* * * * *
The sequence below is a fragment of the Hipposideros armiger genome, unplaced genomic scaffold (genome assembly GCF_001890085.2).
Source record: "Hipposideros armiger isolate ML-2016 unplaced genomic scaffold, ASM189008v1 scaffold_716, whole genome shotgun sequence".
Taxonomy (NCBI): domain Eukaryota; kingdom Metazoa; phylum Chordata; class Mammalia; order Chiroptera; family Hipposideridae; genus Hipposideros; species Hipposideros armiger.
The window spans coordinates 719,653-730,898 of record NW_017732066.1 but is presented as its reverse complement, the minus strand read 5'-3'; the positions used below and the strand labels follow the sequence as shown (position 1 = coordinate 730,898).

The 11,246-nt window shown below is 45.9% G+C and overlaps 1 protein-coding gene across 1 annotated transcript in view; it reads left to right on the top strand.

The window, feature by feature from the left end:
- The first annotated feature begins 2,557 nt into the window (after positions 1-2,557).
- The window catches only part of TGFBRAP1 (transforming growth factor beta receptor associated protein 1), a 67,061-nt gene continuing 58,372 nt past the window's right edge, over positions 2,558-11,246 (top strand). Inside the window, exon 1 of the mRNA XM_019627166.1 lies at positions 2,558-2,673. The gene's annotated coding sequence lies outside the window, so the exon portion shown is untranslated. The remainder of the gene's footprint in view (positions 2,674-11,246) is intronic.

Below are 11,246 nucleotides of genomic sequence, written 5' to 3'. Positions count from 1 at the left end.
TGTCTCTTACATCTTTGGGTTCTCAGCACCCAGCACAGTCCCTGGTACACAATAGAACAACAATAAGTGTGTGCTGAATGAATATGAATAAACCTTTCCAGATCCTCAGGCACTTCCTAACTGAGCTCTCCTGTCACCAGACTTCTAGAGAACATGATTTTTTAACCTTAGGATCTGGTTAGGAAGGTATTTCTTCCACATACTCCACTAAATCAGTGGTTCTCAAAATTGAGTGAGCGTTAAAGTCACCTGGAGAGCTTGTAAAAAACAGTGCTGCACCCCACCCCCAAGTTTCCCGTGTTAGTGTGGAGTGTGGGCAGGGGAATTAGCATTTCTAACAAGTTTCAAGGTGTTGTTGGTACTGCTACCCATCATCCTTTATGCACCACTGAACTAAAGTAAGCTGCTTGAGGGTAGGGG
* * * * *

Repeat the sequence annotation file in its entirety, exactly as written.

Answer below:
The sequence below is a fragment of the Hipposideros armiger genome, unplaced genomic scaffold (genome assembly GCF_001890085.2).
Source record: "Hipposideros armiger isolate ML-2016 unplaced genomic scaffold, ASM189008v1 scaffold_716, whole genome shotgun sequence".
Taxonomy (NCBI): domain Eukaryota; kingdom Metazoa; phylum Chordata; class Mammalia; order Chiroptera; family Hipposideridae; genus Hipposideros; species Hipposideros armiger.
The window spans coordinates 719,653-730,898 of record NW_017732066.1 but is presented as its reverse complement, the minus strand read 5'-3'; the positions used below and the strand labels follow the sequence as shown (position 1 = coordinate 730,898).

The 11,246-nt window shown below is 45.9% G+C and overlaps 1 protein-coding gene across 1 annotated transcript in view; it reads left to right on the top strand.

The window, feature by feature from the left end:
- The first annotated feature begins 2,557 nt into the window (after positions 1-2,557).
- The window catches only part of TGFBRAP1 (transforming growth factor beta receptor associated protein 1), a 67,061-nt gene continuing 58,372 nt past the window's right edge, over positions 2,558-11,246 (top strand). Inside the window, exon 1 of the mRNA XM_019627166.1 lies at positions 2,558-2,673. The gene's annotated coding sequence lies outside the window, so the exon portion shown is untranslated. The remainder of the gene's footprint in view (positions 2,674-11,246) is intronic.

Below are 11,246 nucleotides of genomic sequence, written 5' to 3'. Positions count from 1 at the left end.
TGTCTCTTACATCTTTGGGTTCTCAGCACCCAGCACAGTCCCTGGTACACAATAGAACAACAATAAGTGTGTGCTGAATGAATATGAATAAACCTTTCCAGATCCTCAGGCACTTCCTAACTGAGCTCTCCTGTCACCAGACTTCTAGAGAACATGATTTTTTAACCTTAGGATCTGGTTAGGAAGGTATTTCTTCCACATACTCCACTAAATCAGTGGTTCTCAAAATTGAGTGAGCGTTAAAGTCACCTGGAGAGCTTGTAAAAAACAGTGCTGCACCCCACCCCCAAGTTTCCCGTGTTAGTGTGGAGTGTGGGCAGGGGAATTAGCATTTCTAACAAGTTTCAAGGTGTTGTTGGTACTGCTACCCATCATCCTTTATGCACCACTGAACTAAAGTAAGCTGCTTGAGGGTAGGGG